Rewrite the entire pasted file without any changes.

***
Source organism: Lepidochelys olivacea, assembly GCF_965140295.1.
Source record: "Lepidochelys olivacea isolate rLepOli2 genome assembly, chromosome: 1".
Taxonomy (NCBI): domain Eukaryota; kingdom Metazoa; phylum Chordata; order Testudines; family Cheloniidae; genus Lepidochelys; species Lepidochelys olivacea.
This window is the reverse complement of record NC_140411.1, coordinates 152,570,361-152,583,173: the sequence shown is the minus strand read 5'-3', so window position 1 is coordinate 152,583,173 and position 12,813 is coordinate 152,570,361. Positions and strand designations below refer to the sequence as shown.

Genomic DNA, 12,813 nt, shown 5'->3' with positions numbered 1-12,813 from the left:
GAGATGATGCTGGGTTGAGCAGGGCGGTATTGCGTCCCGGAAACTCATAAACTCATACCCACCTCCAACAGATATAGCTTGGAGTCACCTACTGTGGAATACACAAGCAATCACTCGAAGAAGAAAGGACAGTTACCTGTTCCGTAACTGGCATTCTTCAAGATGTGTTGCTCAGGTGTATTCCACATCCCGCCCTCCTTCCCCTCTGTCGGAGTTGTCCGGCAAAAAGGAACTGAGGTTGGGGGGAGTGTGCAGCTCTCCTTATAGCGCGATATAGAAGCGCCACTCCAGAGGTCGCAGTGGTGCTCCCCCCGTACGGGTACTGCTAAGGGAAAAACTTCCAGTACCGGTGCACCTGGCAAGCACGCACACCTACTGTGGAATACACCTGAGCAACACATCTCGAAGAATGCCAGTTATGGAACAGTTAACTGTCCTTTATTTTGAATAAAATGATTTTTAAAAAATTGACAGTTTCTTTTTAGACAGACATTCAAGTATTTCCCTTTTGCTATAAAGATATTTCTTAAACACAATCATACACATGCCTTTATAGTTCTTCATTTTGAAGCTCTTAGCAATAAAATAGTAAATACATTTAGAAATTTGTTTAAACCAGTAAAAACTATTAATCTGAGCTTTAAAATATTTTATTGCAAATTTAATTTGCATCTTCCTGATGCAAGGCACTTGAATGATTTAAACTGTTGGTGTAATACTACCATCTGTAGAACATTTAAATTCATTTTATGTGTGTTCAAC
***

Source organism: Lepidochelys olivacea, assembly GCF_965140295.1.
Source record: "Lepidochelys olivacea isolate rLepOli2 genome assembly, chromosome: 1".
Taxonomy (NCBI): domain Eukaryota; kingdom Metazoa; phylum Chordata; order Testudines; family Cheloniidae; genus Lepidochelys; species Lepidochelys olivacea.
This window is the reverse complement of record NC_140411.1, coordinates 152,570,361-152,583,173: the sequence shown is the minus strand read 5'-3', so window position 1 is coordinate 152,583,173 and position 12,813 is coordinate 152,570,361. Positions and strand designations below refer to the sequence as shown.

Genomic DNA, 12,813 nt, shown 5'->3' with positions numbered 1-12,813 from the left:
GAGATGATGCTGGGTTGAGCAGGGCGGTATTGCGTCCCGGAAACTCATAAACTCATACCCACCTCCAACAGATATAGCTTGGAGTCACCTACTGTGGAATACACAAGCAATCACTCGAAGAAGAAAGGACAGTTACCTGTTCCGTAACTGGCATTCTTCAAGATGTGTTGCTCAGGTGTATTCCACATCCCGCCCTCCTTCCCCTCTGTCGGAGTTGTCCGGCAAAAAGGAACTGAGGTTGGGGGGAGTGTGCAGCTCTCCTTATAGCGCGATATAGAAGCGCCACTCCAGAGGTCGCAGTGGTGCTCCCCCCGTACGGGTACTGCTAAGGGAAAAACTTCCAGTACCGGTGCACCTGGCAAGCACGCACACCTACTGTGGAATACACCTGAGCAACACATCTCGAAGAATGCCAGTTATGGAACAGTTAACTGTCCTTTATTTTGAATAAAATGATTTTTAAAAAATTGACAGTTTCTTTTTAGACAGACATTCAAGTATTTCCCTTTTGCTATAAAGATATTTCTTAAACACAATCATACACATGCCTTTATAGTTCTTCATTTTGAAGCTCTTAGCAATAAAATAGTAAATACATTTAGAAATTTGTTTAAACCAGTAAAAACTATTAATCTGAGCTTTAAAATATTTTATTGCAAATTTAATTTGCATCTTCCTGATGCAAGGCACTTGAATGATTTAAACTGTTGGTGTAATACTACCATCTGTAGAACATTTAAATTCATTTTATGTGTGTTCAAC